Thanks to Ellen’s
Oscar-selfie-seen-round-the-world and countless other cultural references, Twitter’s public presence has become the envy of marketers everywhere.
According to a new report from
Deutsche Bank, a “shocking” 95% of consumers report hearing about Twitter at least once or twice a week, while 62% hear about the microblogging platform at an even higher frequency.
Among other information channels, over 80% of non-users report hearing about Twitter on TV, every week.
These finding bodes well for Twitter, which continues to struggle
with adoption and retention rates among consumers.
“These insights highlight that most issues around attraction, conversion and retention of [monthly active users] are largely
fixable,” Deutsche Bank writes in its new report. “We believe Twitter is well aware of and working on these issues and are comfortable that MAU growth could re-accelerate at some point in
Among non-users, 30% report a willingness to begin using Twitter, while 57% of past Twitter users said they would consider giving the service another go.
Not all analysts are as confident in Twitter’s growth trajectory. Next year, the company’s domestic growth will fall from nearly 20% in 2003 to below 10%, according to a recent report
from eMarketer. In four short years, growth will slow to just 6.4%, the research firm expects.
By eMarketer’s reckoning, Twitter’s usership will grow from about 43 million
U.S. consumers in 2013 to 65 million in 2018 -- or about half of Facebook’s current domestic user base.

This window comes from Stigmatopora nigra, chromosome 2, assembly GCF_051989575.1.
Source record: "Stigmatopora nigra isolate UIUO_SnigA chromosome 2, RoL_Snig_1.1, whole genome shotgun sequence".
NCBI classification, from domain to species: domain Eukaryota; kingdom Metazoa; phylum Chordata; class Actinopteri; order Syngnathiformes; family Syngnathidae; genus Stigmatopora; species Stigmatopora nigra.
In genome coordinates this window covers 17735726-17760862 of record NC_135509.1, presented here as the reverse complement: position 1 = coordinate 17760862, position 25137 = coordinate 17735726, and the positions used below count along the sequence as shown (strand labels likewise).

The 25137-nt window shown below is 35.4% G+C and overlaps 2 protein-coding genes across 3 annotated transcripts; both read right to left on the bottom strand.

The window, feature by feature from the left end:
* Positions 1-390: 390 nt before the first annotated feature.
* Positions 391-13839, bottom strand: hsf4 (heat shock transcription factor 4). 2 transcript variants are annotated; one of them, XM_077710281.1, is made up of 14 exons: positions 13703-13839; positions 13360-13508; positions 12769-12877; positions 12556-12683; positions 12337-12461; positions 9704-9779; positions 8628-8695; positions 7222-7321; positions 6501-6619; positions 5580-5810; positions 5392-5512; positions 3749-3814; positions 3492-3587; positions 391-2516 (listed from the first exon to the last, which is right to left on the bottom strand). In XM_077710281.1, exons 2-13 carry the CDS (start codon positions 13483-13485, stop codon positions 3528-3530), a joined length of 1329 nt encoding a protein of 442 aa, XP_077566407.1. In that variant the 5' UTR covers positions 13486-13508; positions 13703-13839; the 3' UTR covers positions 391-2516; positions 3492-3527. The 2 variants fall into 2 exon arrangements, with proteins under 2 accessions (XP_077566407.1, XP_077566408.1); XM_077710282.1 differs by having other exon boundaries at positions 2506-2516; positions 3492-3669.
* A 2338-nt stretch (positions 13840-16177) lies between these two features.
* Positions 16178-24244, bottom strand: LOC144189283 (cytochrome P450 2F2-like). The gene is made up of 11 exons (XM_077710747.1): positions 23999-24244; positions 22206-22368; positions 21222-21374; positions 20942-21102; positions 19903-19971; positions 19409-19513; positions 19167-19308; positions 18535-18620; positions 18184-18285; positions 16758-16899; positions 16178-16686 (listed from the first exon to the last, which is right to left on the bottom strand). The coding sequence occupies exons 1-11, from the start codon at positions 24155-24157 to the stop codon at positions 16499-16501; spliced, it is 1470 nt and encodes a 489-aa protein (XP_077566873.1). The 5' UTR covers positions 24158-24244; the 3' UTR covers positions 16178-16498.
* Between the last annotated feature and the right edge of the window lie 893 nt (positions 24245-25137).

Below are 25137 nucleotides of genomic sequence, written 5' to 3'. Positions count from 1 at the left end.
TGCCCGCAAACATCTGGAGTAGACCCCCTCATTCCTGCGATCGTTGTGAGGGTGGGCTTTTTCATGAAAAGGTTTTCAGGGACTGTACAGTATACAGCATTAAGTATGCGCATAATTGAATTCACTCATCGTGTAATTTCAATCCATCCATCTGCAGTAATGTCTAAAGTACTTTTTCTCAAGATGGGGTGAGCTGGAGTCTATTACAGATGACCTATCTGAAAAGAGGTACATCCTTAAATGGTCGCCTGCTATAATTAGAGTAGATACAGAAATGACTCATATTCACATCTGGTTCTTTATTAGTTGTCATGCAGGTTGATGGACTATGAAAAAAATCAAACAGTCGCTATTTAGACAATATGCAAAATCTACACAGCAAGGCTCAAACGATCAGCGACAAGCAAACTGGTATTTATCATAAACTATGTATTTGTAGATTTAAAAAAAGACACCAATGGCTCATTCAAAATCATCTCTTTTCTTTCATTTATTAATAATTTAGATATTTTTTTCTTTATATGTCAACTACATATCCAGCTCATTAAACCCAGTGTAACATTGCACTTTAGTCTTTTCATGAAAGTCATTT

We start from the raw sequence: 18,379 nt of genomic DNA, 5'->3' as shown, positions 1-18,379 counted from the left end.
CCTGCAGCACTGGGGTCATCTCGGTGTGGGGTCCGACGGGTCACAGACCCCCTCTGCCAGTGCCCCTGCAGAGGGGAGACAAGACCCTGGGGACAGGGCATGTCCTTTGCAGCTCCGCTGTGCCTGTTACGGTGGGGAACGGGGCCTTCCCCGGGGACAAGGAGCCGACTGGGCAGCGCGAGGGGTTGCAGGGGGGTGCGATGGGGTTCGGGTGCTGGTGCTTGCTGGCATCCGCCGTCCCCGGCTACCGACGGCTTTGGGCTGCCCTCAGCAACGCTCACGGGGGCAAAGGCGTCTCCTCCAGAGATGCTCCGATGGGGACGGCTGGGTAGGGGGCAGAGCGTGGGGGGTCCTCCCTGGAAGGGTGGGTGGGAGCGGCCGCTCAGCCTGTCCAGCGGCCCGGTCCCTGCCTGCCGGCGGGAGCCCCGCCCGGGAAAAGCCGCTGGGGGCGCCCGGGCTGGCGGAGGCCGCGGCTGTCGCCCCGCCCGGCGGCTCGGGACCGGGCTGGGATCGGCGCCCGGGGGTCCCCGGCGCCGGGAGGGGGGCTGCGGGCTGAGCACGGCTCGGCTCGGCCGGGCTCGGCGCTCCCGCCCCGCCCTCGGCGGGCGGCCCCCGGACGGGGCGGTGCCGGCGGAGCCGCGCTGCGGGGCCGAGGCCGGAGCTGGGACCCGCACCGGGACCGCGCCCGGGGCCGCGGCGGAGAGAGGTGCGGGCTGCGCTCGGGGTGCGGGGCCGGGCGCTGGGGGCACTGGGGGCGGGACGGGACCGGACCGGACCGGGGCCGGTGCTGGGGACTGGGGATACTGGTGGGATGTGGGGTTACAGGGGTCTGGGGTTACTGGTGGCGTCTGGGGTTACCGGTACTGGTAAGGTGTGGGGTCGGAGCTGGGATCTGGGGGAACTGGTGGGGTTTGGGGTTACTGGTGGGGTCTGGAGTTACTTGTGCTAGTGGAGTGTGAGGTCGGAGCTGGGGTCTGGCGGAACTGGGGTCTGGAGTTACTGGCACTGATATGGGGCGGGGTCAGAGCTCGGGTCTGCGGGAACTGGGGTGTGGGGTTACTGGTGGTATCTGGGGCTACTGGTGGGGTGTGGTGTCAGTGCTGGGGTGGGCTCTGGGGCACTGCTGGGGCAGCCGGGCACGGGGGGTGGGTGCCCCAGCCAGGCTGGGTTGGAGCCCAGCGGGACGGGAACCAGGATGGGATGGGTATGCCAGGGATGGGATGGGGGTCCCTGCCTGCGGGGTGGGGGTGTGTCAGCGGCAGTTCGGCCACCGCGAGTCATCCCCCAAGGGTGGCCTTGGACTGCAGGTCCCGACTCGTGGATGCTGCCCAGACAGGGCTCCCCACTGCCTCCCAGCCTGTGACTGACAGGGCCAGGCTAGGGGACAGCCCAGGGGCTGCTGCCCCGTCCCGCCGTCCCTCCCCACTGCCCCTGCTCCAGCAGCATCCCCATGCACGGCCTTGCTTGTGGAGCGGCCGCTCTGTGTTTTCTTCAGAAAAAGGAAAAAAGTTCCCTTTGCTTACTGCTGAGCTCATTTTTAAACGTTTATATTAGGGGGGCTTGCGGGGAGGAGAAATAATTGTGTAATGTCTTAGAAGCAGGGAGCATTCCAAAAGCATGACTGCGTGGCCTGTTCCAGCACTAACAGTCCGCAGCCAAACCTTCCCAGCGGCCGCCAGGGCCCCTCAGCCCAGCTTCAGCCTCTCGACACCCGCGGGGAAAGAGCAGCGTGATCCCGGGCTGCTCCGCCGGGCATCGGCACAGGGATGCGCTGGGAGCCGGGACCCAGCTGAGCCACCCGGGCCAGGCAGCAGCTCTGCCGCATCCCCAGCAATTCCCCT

Still, for Deutsche Bank -- which used SurveyMonkey to survey of 1,100
people online for its report -- Twitter’s potential is clear.
“Partners we speak to continue to characterize Twitter’s monetization efforts as early and a year or
two behind Facebook, which speaks to the future opportunity,” Deutsche Bank explains.
Many users seem to think ads are regular content, which Deutsche considers to be “a
big positive.” To that point, “native ad formats blend well with organic content, as 60% of users noted seeing ads specifically, but over 80% indicated seeing tweets marked ‘Promoted
By’ on their timelines.”
That said, nearly 85% of current Twitter users reported that ads are not relevant, which, for Deutsche, only suggests an opportunity to improve ad
selection and targeting. Nearly 50% of active Twitter users use the service more than once a day -- slightly less than Facebook’s daily active usership rate of about 60%.
of note, the population of users who tweet appears to be more evenly distributed than the common belief that the majority of tweets are generated by just the top power users. On the contrary, 84% of
users send tweets, Deutsche Bank finds.